Brunch at Five Leaves is Worth the Wait

The Brunch Dish

Brunch menus to do your weekend right.


[Photographs: Nicole Lam]

There always seems to be a wait for brunch at Five Leaves in Greenpoint, and for good reason. Though the menu is pretty familiar, it's hearty, welcoming, and all done well. Luckily, with warm weather comes sidewalk seating, which nearly doubles the restaurant's capacity.

You can't talk about Five Leaves without mentioning one of its best sellers, the Five Leaves Burger ($13).


Five leaves burger.

Theirs is a version of the Australian "hamburger with the lot," in which a custom blend of grass-fed beef is topped with pickled beets and slices of grilled pineapple, which add an unexpected but welcome sweetness, while spicy harissa mayo gives a good kick. The cheese choice is yours to make (Gruyere, cheddar, or blue), but the fried egg is a given. Opt for the side of truffles fries, too, a standout in the city.


Moroccan scramble.

Another popular brunch item is the Moroccan Scramble ($13). A thick slice of grilled Pain d'Avignon sourdough is topped with fluffy soft cooked eggs, za'tar-spiced chickpeas, and crushed avocado. Five Leaves makes their own spicy merquez sausage with cumin, paprika, harissa, and a touch of cinnamon. A sprinkle of cilantro, scallions, and chilies add some freshness to the spice.


Roasted duck pot pie.

More comforting is the Roasted Duck Pot Pie ($15). A tall ramekin is filled with a thick velouté sauce made from parsnip and duck stock mixed with root vegetables and English peas. Chunks of roasted Long Island duck meat, reserved from the duck dish at dinnertime, are plentiful and juicy. Perched on top is a crispy biscuit crust seasoned with thyme, rosemary, and marjoram. It's garnished with perfectly roasted Brussels sprouts and is only available at brunch.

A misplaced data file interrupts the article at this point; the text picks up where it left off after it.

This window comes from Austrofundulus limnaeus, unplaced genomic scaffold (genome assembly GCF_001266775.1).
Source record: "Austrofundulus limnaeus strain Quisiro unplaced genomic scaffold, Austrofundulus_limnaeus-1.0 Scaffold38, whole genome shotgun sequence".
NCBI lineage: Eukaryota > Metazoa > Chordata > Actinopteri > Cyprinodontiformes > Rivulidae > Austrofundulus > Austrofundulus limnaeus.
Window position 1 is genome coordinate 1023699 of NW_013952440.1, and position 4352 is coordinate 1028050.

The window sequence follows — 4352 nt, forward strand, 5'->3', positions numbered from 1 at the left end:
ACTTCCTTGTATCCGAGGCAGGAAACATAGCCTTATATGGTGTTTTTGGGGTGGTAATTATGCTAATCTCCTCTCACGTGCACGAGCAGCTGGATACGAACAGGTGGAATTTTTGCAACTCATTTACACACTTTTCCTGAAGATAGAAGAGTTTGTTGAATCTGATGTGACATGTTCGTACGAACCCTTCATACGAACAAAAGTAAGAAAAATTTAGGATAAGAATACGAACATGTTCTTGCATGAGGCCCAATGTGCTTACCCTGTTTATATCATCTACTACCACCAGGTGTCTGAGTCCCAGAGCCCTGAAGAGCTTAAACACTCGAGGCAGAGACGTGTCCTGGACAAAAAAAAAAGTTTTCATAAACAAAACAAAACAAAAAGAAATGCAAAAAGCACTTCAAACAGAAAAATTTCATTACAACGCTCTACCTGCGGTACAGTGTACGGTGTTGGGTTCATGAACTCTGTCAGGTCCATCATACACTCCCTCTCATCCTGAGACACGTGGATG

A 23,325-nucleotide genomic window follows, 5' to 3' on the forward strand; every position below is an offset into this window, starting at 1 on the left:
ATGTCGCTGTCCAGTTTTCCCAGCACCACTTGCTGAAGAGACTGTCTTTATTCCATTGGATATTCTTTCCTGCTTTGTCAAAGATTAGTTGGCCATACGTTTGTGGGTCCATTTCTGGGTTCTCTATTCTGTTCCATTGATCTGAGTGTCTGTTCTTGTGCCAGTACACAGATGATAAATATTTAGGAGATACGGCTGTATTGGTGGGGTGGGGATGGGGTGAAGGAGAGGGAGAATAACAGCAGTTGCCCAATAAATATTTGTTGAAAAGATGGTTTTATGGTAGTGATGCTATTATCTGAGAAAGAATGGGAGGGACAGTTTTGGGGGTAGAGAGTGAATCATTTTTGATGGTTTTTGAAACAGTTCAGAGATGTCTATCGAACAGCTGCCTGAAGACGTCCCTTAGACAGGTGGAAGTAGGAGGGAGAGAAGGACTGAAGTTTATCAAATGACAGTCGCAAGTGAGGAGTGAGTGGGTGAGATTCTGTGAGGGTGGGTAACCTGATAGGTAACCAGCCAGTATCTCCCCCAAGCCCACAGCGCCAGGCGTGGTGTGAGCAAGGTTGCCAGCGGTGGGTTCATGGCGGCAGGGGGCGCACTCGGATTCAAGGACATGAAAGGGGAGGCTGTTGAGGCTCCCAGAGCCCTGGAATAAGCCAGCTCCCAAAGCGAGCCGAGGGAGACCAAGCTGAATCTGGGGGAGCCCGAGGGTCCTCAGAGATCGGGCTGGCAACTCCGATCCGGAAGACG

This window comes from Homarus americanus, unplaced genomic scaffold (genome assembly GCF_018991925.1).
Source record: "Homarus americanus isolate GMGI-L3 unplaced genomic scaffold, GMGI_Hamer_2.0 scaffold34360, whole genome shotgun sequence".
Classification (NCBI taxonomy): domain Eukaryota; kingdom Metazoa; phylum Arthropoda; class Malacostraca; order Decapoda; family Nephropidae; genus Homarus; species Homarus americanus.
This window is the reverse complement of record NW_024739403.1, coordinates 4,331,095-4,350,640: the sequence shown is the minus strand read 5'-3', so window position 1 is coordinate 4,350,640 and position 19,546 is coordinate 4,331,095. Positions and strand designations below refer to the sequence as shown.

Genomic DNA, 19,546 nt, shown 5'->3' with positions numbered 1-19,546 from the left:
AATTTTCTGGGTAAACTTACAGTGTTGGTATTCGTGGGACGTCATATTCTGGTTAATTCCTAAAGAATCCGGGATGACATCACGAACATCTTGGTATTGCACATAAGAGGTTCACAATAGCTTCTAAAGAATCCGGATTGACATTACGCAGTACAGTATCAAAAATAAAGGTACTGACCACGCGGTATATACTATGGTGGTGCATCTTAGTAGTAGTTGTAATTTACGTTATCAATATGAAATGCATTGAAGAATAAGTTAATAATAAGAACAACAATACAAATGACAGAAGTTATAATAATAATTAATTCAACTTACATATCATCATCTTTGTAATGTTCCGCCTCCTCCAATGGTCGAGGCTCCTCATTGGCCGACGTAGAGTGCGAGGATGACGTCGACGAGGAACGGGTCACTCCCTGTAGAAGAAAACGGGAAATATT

Chopped black kale.

Instead of a Caesar salad, Five Leaves offers Chopped Black Kale ($13). The spicy anchovy dressing is made from gouda, sriracha, and two types of anchovies. Crunchy hazelnuts have a nutty flavor that mingles well with the aged gouda shavings and crunchy dark kale.

Unless you come before 9 a.m., you'll probably have to wait for a seat on the weekend. But the smaller the group, the shorter the wait time. But the real pro move is to head there on a weekday; brunch (which, unlike most restaurants, actually offers food for both breakfast and lunch) is offered daily until 3:30 p.m.